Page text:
Previously: Could you live on $30 a week? | Witnesses to Hunger: A portrait of food insecurity in America | Childhood malnutrition has long lasting effects

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Filed under: Food Politics • Hunger • News


soundoff (1,201 Responses)
  1. Serious Person

    Gotta tell you...I worked as a cashier all through college...people are not buying chicken, veggies, rice, and farina with their food stamps. In seven years I never saw a food stamp order with that much healthy food.

    September 28, 2011 at 1:17 pm |
    • Aye, Disagree

      My co-worker has a 2nd job as a grocery cashier and people come in and don't speak English and they buy steak and lobster with their food stamps, and her attitude is, "if I'm going to be paying for your lobster, at least speak English to me."

      September 28, 2011 at 1:27 pm |
    • obama sucks

      I bet that 7 year college degree worked out really well for you

      September 28, 2011 at 2:04 pm |
      • Schnozola.

        No, smart azz that would be degrees. A bachelors and a masters. Go ahead and finish cramming your pie hole with that family sized bag-o-chips, bi tch.

        September 29, 2011 at 11:43 am |
  2. SkipIt55

    I too have been on both sides of the fence and agree if people learned how to cook they could spread their money farther. Remember to use meat as a seasoning. My issue is when I go to the store here in Vermont and watch folks use their EBT card to by junk food. Recently, I watched one lady use her EBT card to pay for her mother's groceries, as her mother handed her cash, which she then used to purchase beer and cigarettes. Even more recently on a trip to North Carolina I watch a lady purchase some of the "best of everything" while using food stamps to pay for the purchase. No checks and balances...the system is misused.

    September 28, 2011 at 1:16 pm |
    • Ness1

      Why do you care so much about what other people are doing? Everyone is free to do whatever, right?

      September 28, 2011 at 1:27 pm |
      • TJ

        Why should not we care? Its out money. we are paying for those lazy fat asses.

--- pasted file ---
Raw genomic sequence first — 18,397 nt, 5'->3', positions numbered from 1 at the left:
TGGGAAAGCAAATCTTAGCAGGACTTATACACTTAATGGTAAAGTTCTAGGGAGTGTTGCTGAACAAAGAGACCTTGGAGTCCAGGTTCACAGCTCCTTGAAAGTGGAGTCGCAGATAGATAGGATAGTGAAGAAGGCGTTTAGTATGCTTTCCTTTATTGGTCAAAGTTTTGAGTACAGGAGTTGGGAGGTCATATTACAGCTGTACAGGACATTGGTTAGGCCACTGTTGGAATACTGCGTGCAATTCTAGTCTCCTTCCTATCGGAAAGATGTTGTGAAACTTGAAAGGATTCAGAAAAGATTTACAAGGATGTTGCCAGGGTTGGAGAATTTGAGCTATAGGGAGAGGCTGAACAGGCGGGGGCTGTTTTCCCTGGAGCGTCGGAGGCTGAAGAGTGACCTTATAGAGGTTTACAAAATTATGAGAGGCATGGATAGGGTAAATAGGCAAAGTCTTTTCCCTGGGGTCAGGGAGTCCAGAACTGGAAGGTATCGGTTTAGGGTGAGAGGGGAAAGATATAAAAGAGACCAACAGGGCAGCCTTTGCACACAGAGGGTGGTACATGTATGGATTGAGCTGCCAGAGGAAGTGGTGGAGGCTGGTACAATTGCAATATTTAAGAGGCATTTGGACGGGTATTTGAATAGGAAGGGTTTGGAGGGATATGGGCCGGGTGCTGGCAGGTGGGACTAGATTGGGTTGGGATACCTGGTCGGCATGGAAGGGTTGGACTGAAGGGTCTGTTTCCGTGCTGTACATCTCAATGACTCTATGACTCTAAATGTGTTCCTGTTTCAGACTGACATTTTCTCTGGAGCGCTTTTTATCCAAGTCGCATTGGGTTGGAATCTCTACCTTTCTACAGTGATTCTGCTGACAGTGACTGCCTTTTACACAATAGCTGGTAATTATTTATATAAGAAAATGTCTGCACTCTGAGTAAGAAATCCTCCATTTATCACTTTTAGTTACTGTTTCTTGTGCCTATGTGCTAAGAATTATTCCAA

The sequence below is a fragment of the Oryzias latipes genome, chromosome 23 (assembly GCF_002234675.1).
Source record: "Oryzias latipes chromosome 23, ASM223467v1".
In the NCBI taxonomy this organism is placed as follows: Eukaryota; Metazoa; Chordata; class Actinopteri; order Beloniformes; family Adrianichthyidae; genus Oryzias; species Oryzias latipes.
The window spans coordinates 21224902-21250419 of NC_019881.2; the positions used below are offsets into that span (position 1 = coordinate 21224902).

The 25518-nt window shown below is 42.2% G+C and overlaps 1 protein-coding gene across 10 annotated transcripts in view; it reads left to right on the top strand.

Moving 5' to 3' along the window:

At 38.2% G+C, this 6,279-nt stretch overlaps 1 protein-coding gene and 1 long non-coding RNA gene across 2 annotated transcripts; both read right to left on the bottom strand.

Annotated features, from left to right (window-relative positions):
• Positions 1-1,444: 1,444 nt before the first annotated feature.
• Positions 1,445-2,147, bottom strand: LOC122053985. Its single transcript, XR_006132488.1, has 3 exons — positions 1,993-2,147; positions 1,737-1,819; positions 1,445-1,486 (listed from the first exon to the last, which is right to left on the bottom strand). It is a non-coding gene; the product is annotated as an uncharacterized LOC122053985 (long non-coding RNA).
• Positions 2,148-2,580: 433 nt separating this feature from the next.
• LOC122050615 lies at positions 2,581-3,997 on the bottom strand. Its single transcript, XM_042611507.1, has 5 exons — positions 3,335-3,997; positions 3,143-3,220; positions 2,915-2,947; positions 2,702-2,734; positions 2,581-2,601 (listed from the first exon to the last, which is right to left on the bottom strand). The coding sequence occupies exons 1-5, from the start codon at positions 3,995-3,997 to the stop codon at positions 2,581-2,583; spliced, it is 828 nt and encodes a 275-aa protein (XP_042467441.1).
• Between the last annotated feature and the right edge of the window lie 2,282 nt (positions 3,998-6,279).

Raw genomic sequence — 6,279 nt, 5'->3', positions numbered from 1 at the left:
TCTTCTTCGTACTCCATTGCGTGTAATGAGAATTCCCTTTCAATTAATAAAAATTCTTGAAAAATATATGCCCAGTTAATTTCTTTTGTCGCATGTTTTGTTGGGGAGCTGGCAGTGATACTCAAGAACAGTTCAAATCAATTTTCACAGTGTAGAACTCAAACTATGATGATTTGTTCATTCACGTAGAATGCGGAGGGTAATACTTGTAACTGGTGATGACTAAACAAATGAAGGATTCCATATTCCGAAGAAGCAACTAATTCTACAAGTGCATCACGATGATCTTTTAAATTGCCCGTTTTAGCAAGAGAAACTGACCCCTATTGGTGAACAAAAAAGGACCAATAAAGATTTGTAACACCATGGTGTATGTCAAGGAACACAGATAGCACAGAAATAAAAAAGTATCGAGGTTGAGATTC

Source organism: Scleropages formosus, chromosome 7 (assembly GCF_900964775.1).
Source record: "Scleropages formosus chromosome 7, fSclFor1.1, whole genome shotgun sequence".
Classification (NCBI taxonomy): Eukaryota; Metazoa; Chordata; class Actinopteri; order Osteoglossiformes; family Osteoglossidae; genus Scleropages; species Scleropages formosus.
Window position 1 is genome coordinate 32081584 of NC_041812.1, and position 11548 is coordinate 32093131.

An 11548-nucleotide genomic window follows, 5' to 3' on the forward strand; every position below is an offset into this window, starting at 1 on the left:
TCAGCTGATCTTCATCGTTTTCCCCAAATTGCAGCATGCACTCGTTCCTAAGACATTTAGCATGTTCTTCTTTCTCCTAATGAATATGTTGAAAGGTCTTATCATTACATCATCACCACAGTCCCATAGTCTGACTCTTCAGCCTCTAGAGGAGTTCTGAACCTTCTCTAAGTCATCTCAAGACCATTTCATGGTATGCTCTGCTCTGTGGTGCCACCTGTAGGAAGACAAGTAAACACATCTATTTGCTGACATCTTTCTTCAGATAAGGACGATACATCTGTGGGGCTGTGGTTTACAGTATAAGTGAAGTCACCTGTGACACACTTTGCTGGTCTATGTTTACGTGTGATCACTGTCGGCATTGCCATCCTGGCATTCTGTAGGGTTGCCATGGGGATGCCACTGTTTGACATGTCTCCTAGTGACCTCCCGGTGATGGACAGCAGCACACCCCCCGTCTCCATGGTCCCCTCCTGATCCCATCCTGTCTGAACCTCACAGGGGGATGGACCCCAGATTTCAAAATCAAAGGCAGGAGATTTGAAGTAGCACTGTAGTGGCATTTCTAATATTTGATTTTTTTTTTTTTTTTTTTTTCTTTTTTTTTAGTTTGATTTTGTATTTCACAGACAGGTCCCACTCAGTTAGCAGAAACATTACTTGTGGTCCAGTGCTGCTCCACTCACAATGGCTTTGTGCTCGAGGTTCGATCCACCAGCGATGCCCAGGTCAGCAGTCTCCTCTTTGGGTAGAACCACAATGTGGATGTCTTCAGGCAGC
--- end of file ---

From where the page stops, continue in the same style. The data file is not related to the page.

September 28, 2011 at 1:51 pm |
    • Cookie Watson

      Let's not forget that full service grocery stores aren't in every neighborhood. Lots of people are trying to survive from what the corner 7-11 has to offer. I think a voucher system more like the WIC program would get healthier foods to the poorest of folks.

      September 28, 2011 at 1:34 pm |
  3. gail grant

    richard you are bless to be earning that per year between youand you wife when last have you given something to the poor the bible says give and he will bless all you are talking about is just vanity you need to check yourself and be more passionate to the less fortunate you need to go by the food bank and make a donatiion.

    September 28, 2011 at 1:15 pm |
  4. Sinister Sister

    I have overspent for years on food and recently have made a concentrated effort to buy only what I really need and eat everything I buy. Going semi-vegetarian has made my meals more economical and healthier. Looking at the author's menu, I would make changes such as stretching the meat by blending with the beans in a casserole instead of making the chicken breast a central piece of a dinner. I can roast an inexpensive chicken and get 8-10 meals out of it for myself that way. Same with cheap cuts of beef. Fresh fish is too expensive so I limit that to canned tuna which, again, I make stretch by blending it in casseroles or salads (two meals from a 6 oz can).

    I buy almost nothing pre-made – no bottled salad dressings (vinegar and oil only), no fancy cereals (bulk oatmeal), no microwave meals, no dehydrated rice or noodle concoctions, no bagged lettuce, etc. I make a lot of soups and also eat less in general. I have upped the amount of greens in my diet – romaine, kale, collards, etc. These foods are very inexpensive and filling, plus the health benefits are amazing.

    One of my big weaknesses was going out to breakfast. I still miss that but I don't miss being out the $50-$70 a week and over time have come to crave the 1/2 cup of oatmeal and banana that is now my staple breakfast. Now eggs are one of the things I use for the main course at dinner. My big extravagances now are raw nuts and sometimes cheese – I can make a pound of cheddar stretch for two weeks.

    I also keep a few little herb pots on the kitchen windowsill for fresh flavoring in my recipes. Totally organic and totally renewable. I am researching how I can start container-gardening more fresh food and that is my next step in providing for myself.

    We have it all backwards in this country regarding food, as our growing obesity and diminishing health stats can testify. We are spoiled with convenience and also with giving our power over to other to produce our meals for us.

    And I agree with Sally Mander. I was raised the same way and I am finding so much joy and economy in going back to those principles.

    September 28, 2011 at 1:14 pm |
  5. stacy100

    Don't kid yourself....people on welfare eat good. They are always in front of me at the check out, buying name brands (I buy off brands), and they pay for the beer and party supplies with a big role of cash that they take out of their back pockets (like who carries $100 bills.... in a roll.... in their back pocket). Food stamps and welfare and the reasons I changed my major (in college) to business. Get a job!!

    September 28, 2011 at 1:14 pm |
  6. Kim E

    I wonder how many people on food stamps would remain on them if the state required them to work for them a certain amount of hours a week? This could also be coupled with mandatory education classes to better thier job skill sets. Plenty of time would be left to seek jobs or interview (if a note was provided), but participation should be mandatory or no handout. Why doesn't America have a backbone anymore?